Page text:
The term “at-risk infant or toddler” means an individual under 3 years of age who would be at risk of experiencing a substantial developmental delay if early intervention services were not provided to the individual.
The term “council” means a State interagency coordinating council established under section
1441 of this title.
(3) Developmental delay
The term “developmental delay”, when used with respect to an individual residing in a State, has the meaning given such term by the State under section
1435(a)(1) of this title.
(4) Early intervention services
The term “early intervention services” means developmental services that—
(A)are provided under public supervision;
(B)are provided at no cost except where Federal or State law provides for a system of payments by families, including a schedule of sliding fees;
(C)are designed to meet the developmental needs of an infant or toddler with a disability, as identified by the individualized family service plan team, in any 1 or more of the following areas:
(iv)social or emotional development; or
(D)meet the standards of the State in which the services are provided, including the requirements of this subchapter;
(i)family training, counseling, and home visits;
(iii)speech-language pathology and audiology services, and sign language and cued language services;
(vii)service coordination services;
(viii)medical services only for diagnostic or evaluation purposes;
(ix)early identification, screening, and assessment services;
(x)health services necessary to enable the infant or toddler to benefit from the other early intervention services;
(xi)social work services;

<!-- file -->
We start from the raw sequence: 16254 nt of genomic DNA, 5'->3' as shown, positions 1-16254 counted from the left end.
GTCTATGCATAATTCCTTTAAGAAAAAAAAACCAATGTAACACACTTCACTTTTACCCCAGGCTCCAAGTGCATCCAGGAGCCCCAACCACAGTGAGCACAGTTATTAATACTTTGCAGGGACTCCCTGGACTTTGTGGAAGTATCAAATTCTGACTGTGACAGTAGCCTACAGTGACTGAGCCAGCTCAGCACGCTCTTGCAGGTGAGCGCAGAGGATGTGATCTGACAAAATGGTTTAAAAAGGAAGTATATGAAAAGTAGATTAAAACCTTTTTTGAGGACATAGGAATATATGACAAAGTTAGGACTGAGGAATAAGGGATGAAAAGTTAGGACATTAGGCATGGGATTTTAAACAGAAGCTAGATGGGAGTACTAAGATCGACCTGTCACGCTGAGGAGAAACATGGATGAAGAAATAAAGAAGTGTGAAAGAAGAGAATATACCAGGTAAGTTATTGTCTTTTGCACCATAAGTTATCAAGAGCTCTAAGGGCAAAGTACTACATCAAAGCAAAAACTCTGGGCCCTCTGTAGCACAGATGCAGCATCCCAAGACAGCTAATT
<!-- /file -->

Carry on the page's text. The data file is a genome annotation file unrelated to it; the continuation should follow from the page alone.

(xiii)assistive technology devices and assistive technology services; and
(xiv)transportation and related costs that are necessary to enable an infant or toddler and the infant’s or toddler’s family to receive another service described in this paragraph;
(F)are provided by qualified personnel, including—
(ii)speech-language pathologists and audiologists;
(x)vision specialists, including ophthalmologists and optometrists;
(xi)orientation and mobility specialists; and
(xii)pediatricians and other physicians;
(G)to the maximum extent appropriate, are provided in natural environments, including the home, and community settings in which children without disabilities participate; and
(H)are provided in conformity with an individualized family service plan adopted in accordance with section
1436 of this title.
(5) Infant or toddler with a disability
The term “infant or toddler with a disability”—
(A)means an individual under 3 years of age who needs early intervention services because the individual—
(i)is experiencing developmental delays, as measured by appropriate diagnostic instruments and procedures in 1 or more of the areas of cognitive development, physical development, communication development, social or emotional development, and adaptive development; or
(ii)has a diagnosed physical or mental condition that has a high probability of resulting in developmental delay; and
(B)may also include, at a State’s discretion—
(i)at-risk infants and toddlers; and
(ii)children with disabilities who are eligible for services under section
1419 of this title and who previously received services under this subchapter until such children enter, or are eligible under State law to enter, kindergarten or elementary school, as appropriate, provided that any programs under this subchapter serving such children shall include—
(I)an educational component that promotes school readiness and incorporates pre-literacy, language, and numeracy skills; and
(II)a written notification to parents of their rights and responsibilities in determining whether their child will continue to receive services under this subchapter or participate in preschool programs under section
1419 of this title.
The table below lists the classification updates, since Jan. 3, 2012, for this section. Updates to a broader range of sections may be found at the update page for containing chapter, title, etc.
The most recent Classification Table update that we have noticed was Tuesday, August 13, 2013
An empty table indicates that we see no relevant changes listed in the classification tables. If you suspect that our system may be missing something, please double-check with the Office of the Law Revision Counsel.